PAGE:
This is the twelfth section of the first chapter of Sonnets from a Proton. The novel starts here.
The next section is here.
Tom found himself staring out the window again. What seemed a small speck in the distance slowly grew to be a recognisable outline then he could see it. The classic rotating wheel space station with the hub in the centre for ships to dock in looked like home. He told himself he’d been back on Earth too long. Out here was where he shone. This was where he mattered. That said he looked forward to trying out the improvements in his physique that his training on Earth had given him.
He thought back to the journey from the port, the back crushing lurch as they were hurtled down the maglev, the stomach wrenching drop between leaving the maglev and the main engines started. He’d almost screamed at that point, several people had. Then the gradual but always powerful climb to the upper atmosphere, then again the heart sickening moments as the carrier’s engines stopped and separation occurred. All the time Laurence was talking at him, yes at him was the right description; going on about mass fractions and the hydrogen scavenging the oxygen from the atmosphere filling the orbiter’s tanks or something. He tried to let this wash over him. Then the rocket’s engines fired, and he knew they were off into orbit. Breathtaking though they were with their force he always felt the power of a rocket pushing him into his seat reassuring, as long as he was unable to comfortably move in his seat he was safe, when he couldn’t feel anything then he worried. The reassuring roar of the engines had long since cut off and Tom was looking forward to them kicking in again and guiding them into the reassuring womb of the space station. He saw the occasional puff of steam of what he assumed was manoeuvring jets keeping then on course. He watched longingly at the space station just wanting this all to end. In the distance he saw a small speck leave the now much larger space station. Clearly whatever that was it was heading back to Earth.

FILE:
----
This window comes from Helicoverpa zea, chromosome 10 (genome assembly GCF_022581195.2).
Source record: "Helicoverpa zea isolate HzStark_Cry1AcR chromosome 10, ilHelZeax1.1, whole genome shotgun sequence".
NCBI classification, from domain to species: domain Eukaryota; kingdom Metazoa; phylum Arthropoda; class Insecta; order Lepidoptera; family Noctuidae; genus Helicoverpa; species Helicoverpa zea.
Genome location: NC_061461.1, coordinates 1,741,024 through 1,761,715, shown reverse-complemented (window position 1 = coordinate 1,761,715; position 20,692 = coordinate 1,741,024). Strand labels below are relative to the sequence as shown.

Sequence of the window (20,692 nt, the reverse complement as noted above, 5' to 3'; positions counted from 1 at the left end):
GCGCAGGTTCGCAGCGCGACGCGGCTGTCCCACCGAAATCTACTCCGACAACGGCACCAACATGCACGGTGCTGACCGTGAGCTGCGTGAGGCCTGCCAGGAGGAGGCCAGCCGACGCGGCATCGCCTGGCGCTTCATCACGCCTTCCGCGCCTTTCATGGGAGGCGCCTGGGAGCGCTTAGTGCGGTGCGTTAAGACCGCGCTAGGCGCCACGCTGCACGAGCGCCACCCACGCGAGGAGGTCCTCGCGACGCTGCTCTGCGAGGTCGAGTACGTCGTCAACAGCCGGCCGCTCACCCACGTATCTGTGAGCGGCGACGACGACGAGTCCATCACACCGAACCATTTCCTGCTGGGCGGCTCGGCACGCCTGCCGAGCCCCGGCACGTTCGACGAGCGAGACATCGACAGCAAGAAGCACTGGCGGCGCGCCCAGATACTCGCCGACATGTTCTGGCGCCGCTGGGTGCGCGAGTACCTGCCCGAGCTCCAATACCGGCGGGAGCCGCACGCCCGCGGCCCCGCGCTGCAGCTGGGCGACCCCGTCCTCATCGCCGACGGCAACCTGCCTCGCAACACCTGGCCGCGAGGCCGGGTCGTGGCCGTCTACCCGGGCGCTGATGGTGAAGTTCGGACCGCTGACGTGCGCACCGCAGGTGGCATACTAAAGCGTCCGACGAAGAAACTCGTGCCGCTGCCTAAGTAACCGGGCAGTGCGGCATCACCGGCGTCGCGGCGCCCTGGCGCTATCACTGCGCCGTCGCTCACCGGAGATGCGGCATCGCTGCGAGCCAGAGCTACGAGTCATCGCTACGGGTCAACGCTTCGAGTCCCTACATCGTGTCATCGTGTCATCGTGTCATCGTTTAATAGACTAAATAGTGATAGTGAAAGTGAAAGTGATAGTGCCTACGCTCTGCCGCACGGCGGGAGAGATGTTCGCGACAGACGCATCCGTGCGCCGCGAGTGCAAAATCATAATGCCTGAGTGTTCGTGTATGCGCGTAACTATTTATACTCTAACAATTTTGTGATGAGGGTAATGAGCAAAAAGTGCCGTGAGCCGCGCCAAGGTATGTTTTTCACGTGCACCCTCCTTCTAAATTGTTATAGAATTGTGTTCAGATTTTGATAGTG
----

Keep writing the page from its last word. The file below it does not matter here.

It was all Tom could do not to yelp as the speck that was the other ship got larger and seemed to be on a collision course.
“That’s not really a window you know” chimed in Laurence
“It’s actually just a TV display. There’s not even a camera seeing what you think you’re seeing. It’ll be a 3d reconstruction of what’s going on out there.” Laurence could see he was being looked at funny. “Seriously, why put forty or so cameras on the outside, just put two or three and then reconstruct a virtual representation of it and then play it back to people. Hey don’t look at me like that, long established fact that people feel claustrophobic in a tight space such as this. They tried to get rid of windows in the early airplanes to save weight, but people felt too uncomfortable. It would be stupidly dangerous or at least way too heavy to do that for Earth to orbit transports, so we have the virtualisation solution you see here. The first attempts of course tried surrounding the entire cabin with the effect. But then it became obvious it was an illusion. With the fake windows people buy the illusion and feel comfortable.”
“You’d tell a child Father Christmas doesn’t exist wouldn’t you?”
“Sorry I got the impression you were curious about how things worked to get rid of your phobias.”
“Not about the support mechanisms that keep my phobias at bay”.
Tom yelped as the ship lurched
“God you’re jittery, that was just the tug docking with us to take us in”
“Not my fault if I’m bally nervous.”
"You were the one who introduced yourself to me remember. Maybe there's a reason I was travelling alone"